HomepagePhilosophy and Religious StudiesPhilosophy and Religious Studies spring ’24 courses are out!

Philosophy and Religious Studies spring ’24 courses are out!

The Philosophy and Religious Studies department is offering some new and exciting courses for the Spring semester of 2024, along with some old favorites. Most are open to first-year students. Check it out!

Looking for something to complete your Spring ’24 schedule? These Philosophy and Religious Studies courses have no prerequisites, they all meet the H requirement, and a few of them are DN, O, and Core Capstone classes. 

Taught by Prof. Andrea Warmack:

PHIL-227/GWSS-250, Figure Study: Audre Lorde
Andrea Warmack In one of her most famous essays, “Poetry is Not a Luxury,” Audre Lorde provides a description of poetry as praxis, a combination of inquiry, theory, and practice that is necessary for answering the questions of what one can know, how one ought to live with others, what ought to matter, and orienting one toward action.

The quality of light by which we scrutinize our lives has direct bearing upon the product which we live, and upon the changes which we hope to bring about through those lives. It is within this light that we form those ideas by which we pursue our magic and make it realized. This is poetry as illumination, for it is through poetry that we give name to those ideas which are until the poem nameless and formless, about to be birthed, but already felt. That distillation of experience from which true poetry springs births thought as dream births concept, as feeling births idea, as knowledge births (precedes) understanding (2018, 36).

In this text, and others, this class encounters Lorde as philosopher, as well as “Black, lesbian, mother, warrior, poet” (42). Using her texts – both prose and poetry – this class explores major problem areas in philosophy such as ontology, epistemology, and axiology. Meets H requirement. M/W 1:30-2:45pm.

Book cover for Cancer Journals, by Audre Lord (Penguin Books).

Taught by Prof. Abby Kluchin:

PHIL/RELS-313, Marx, Nietzsche, Freud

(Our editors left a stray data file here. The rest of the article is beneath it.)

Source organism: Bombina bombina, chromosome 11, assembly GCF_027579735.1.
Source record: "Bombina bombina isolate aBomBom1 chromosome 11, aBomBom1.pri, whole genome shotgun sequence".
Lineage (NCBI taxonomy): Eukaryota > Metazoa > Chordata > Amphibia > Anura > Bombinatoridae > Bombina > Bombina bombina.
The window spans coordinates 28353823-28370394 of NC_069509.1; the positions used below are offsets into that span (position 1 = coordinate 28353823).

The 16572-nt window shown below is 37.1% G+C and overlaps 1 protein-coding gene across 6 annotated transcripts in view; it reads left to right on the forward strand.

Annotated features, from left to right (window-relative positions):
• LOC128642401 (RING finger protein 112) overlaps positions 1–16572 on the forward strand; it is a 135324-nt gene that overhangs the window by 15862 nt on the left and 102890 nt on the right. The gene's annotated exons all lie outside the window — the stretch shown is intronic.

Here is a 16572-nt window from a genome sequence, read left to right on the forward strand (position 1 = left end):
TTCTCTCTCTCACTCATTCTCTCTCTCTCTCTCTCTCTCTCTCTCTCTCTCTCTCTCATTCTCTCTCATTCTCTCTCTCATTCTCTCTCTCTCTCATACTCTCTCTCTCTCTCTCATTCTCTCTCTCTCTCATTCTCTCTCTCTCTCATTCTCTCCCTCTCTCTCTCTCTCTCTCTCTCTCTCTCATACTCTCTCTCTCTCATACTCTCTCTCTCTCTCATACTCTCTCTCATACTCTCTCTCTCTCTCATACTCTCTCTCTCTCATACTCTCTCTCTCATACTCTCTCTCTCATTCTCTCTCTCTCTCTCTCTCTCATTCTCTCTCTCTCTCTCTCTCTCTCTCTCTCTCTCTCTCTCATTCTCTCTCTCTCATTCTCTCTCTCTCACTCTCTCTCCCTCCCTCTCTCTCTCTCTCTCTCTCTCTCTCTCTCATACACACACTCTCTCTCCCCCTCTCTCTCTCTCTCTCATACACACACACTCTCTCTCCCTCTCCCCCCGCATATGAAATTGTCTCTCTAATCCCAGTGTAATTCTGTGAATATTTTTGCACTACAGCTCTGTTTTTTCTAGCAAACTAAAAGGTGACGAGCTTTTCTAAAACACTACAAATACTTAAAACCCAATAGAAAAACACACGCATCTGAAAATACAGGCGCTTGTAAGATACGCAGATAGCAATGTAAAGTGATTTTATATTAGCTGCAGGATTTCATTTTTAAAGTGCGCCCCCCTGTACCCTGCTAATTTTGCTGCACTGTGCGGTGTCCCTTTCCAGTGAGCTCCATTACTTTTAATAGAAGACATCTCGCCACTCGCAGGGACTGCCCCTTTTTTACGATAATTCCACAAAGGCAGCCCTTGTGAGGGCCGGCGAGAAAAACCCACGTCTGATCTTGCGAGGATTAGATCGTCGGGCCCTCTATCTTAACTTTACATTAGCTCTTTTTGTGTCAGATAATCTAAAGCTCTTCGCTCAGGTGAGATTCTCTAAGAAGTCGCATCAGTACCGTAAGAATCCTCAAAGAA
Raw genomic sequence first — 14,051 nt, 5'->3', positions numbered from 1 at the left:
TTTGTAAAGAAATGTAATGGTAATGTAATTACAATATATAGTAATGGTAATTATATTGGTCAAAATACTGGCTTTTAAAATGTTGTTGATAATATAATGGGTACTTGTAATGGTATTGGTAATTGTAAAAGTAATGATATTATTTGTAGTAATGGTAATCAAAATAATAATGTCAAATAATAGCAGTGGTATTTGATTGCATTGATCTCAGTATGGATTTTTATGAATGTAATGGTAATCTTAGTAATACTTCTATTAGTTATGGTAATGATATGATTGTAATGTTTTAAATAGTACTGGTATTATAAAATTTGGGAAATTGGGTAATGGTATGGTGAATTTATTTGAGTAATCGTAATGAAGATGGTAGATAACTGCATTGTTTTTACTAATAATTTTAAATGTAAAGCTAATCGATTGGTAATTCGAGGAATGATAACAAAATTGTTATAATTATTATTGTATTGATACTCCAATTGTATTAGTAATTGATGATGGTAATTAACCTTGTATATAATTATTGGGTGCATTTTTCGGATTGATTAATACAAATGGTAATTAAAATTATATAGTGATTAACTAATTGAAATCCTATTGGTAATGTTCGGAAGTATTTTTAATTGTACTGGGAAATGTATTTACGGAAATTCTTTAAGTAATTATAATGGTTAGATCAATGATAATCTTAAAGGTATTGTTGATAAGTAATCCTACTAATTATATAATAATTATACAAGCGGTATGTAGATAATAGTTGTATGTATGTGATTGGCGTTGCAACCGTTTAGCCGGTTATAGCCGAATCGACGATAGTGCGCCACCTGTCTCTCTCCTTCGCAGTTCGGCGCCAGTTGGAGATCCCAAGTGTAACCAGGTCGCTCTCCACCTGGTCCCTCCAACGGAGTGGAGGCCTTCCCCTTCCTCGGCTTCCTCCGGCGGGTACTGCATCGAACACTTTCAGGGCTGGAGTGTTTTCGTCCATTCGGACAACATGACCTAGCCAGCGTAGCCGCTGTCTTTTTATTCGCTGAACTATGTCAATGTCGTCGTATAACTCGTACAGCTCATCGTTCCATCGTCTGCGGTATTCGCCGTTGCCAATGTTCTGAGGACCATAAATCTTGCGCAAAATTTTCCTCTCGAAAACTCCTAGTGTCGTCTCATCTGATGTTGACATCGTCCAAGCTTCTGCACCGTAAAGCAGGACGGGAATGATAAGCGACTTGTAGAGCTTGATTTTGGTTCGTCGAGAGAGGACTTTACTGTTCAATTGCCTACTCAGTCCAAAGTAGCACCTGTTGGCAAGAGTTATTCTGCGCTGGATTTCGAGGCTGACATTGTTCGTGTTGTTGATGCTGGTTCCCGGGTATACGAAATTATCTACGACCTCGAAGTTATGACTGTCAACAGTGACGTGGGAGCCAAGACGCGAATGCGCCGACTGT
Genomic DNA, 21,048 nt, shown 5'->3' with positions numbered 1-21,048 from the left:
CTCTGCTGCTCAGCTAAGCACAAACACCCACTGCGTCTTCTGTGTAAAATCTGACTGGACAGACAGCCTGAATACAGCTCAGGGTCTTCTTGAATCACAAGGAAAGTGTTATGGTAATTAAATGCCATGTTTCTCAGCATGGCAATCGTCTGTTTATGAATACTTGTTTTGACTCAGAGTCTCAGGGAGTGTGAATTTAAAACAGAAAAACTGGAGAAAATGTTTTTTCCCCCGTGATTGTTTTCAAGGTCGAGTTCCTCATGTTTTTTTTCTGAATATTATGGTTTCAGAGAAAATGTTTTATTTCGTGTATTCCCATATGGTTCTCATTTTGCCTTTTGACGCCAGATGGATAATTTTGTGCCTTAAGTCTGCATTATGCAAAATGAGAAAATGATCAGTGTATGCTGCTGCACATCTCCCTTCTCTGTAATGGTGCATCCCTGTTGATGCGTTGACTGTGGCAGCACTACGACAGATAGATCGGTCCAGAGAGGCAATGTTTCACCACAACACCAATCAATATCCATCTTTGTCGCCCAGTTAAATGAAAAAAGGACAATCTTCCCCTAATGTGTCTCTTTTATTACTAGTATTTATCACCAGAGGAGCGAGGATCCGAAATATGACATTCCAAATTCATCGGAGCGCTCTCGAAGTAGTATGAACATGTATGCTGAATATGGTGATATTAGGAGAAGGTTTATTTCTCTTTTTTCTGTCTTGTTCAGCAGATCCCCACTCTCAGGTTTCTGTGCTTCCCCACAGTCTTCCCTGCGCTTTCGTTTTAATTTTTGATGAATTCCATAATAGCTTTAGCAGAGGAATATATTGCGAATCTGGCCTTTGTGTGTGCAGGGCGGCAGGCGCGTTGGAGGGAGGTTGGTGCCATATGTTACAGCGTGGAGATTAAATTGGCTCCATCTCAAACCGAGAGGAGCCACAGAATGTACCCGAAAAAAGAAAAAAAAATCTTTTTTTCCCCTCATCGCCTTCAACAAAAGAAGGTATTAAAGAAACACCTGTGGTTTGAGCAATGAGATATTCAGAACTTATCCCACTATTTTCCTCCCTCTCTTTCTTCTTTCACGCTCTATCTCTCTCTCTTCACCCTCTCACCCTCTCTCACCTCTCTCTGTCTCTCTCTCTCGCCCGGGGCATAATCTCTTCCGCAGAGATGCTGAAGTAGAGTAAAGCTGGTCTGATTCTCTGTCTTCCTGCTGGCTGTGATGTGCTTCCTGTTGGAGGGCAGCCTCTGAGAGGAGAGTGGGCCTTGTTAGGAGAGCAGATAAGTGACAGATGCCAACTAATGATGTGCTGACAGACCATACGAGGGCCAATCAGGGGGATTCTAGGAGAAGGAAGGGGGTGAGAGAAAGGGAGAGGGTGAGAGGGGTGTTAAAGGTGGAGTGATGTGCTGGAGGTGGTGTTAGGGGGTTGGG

Abby Kluchin Marx, Nietzsche, Freud Nietzsche writes, “We are not ‘men of knowledge’ with respect to ourselves.” Marx calls for the abolition of religion in order that we may “abandon a condition which requires illusions.” Freud insists that we are not “masters in our own houses”: his theory of the unconscious challenges the comfortable notion that we have unmediated access to knowledge of ourselves. Marx, Nietzsche, and Freud turn their critical energies in different directions, but they share the conviction that our consciousness is fundamentally false consciousness. For these thinkers, what we think we know about ourselves, others, and the world around us requires constant critique, and our certainties are always susceptible to radical doubt. In this course, we will study key writings by these theorists, rightfully termed the three “masters of suspicion,” with particular attention to Marx’s view of the economic basis of human relations and his conception of alienated labor, to Nietzsche’s “perspectivism” and his assault upon conventional explanations for morality, and to Freud’s account of the unconscious forces shaping human behavior, relationships, and institutions. Emphasis will be on close readings of primary texts. No prior exposure to these thinkers will be assumed. Meets H requirement. T/Th 10:00 AM - 11:15am. 

Taught by Prof. Danielle Widmann Abraham: